While developing an application it is inevitable to have bottlenecks and failures in your business logic or infrastructure. It is important to find these issues before your application goes to production and fix them. Since you don't want to affect users with failures, you should test your system before it causes much more damages in production.
Testing your system with controlled experiments to identify behaviour of system when a fallback is happened is named as Chaos Engineering.
Thundra provides full observability for your serverless system. You can list and filter your function with detailed queries. If you want to have a deeper insight, click on a function and display details of it. Invocations, metrics and performance analysis of your function is displayed in Function Details page.
Thundra helps you to see what happened in an invocation, how much time spent on it by drilling into Invocation Details. In a problem-free scenario, you can see everything is okay in this invocation. However, what happens if something goes wrong such as problem about writing to DynamoDB or latency issues? At this point, Chaos Injection feature of Thundra is what you are looking for!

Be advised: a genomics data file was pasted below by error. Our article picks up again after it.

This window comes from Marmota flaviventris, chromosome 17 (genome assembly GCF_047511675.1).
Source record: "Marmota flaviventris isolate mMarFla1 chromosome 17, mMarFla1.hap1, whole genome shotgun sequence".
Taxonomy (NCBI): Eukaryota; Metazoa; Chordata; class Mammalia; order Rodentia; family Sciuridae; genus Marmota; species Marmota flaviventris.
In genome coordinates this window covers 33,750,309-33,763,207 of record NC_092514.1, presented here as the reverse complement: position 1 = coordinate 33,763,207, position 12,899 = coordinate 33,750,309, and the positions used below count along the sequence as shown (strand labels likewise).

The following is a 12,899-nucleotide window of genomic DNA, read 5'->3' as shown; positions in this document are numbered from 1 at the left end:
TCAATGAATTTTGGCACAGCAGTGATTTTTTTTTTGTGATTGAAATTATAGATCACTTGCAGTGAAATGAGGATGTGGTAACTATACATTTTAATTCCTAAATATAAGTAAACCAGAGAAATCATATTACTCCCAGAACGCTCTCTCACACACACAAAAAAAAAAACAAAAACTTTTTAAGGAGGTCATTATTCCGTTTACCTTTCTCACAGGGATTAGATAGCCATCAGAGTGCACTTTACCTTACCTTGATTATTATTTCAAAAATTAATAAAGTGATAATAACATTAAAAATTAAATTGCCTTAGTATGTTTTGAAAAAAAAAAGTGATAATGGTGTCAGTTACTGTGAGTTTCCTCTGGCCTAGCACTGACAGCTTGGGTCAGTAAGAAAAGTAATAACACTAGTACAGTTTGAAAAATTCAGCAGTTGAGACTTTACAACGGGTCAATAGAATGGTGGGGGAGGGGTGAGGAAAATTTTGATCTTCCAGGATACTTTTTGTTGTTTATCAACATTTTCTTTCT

You can inject errors to your Lambda functions with Thundra to simulate failures in your serverless system. Thundra supports Chaos Injection in Java, NodeJS and Python for now.
Span is a concept that Thundra inherits from the Opentracing. Span is basically an individual unit of work done in your Lambda functions. You can create your custom spans using Thundra if you want. However, if you use automated instrumentation for your functions, Thundra creates spans for you. In Thundra console, you can display these spans under invocation's trace chart. Thundra supports following integrations for spans:
This means that even if you don’t create a span manually, whenever you make a Redis call, HTTP call, DynamoDB call etc. Thundra automatically creates a span for this call and add necessary tags related to that specific operation.
Span listeners are the classes that inherit from
ThundraSpanListener in order to create spans in your Lambda function using
on_span_finished(span) methods. You can create span using span listeners and perform custom operations in lifecycle of this span. Span listener can be used to perform fallbacks in your functions. However, Thundra provides you 3 ready to use span listener to be used for Chaos Injection:
You can add these listeners to your code manually to see behaviour of your serverless system during a problem.
Below you can find how to inject chaos to your serverless environment.
For an example usage and detailed view of Chaos Injection in Thundra you can read our blog post!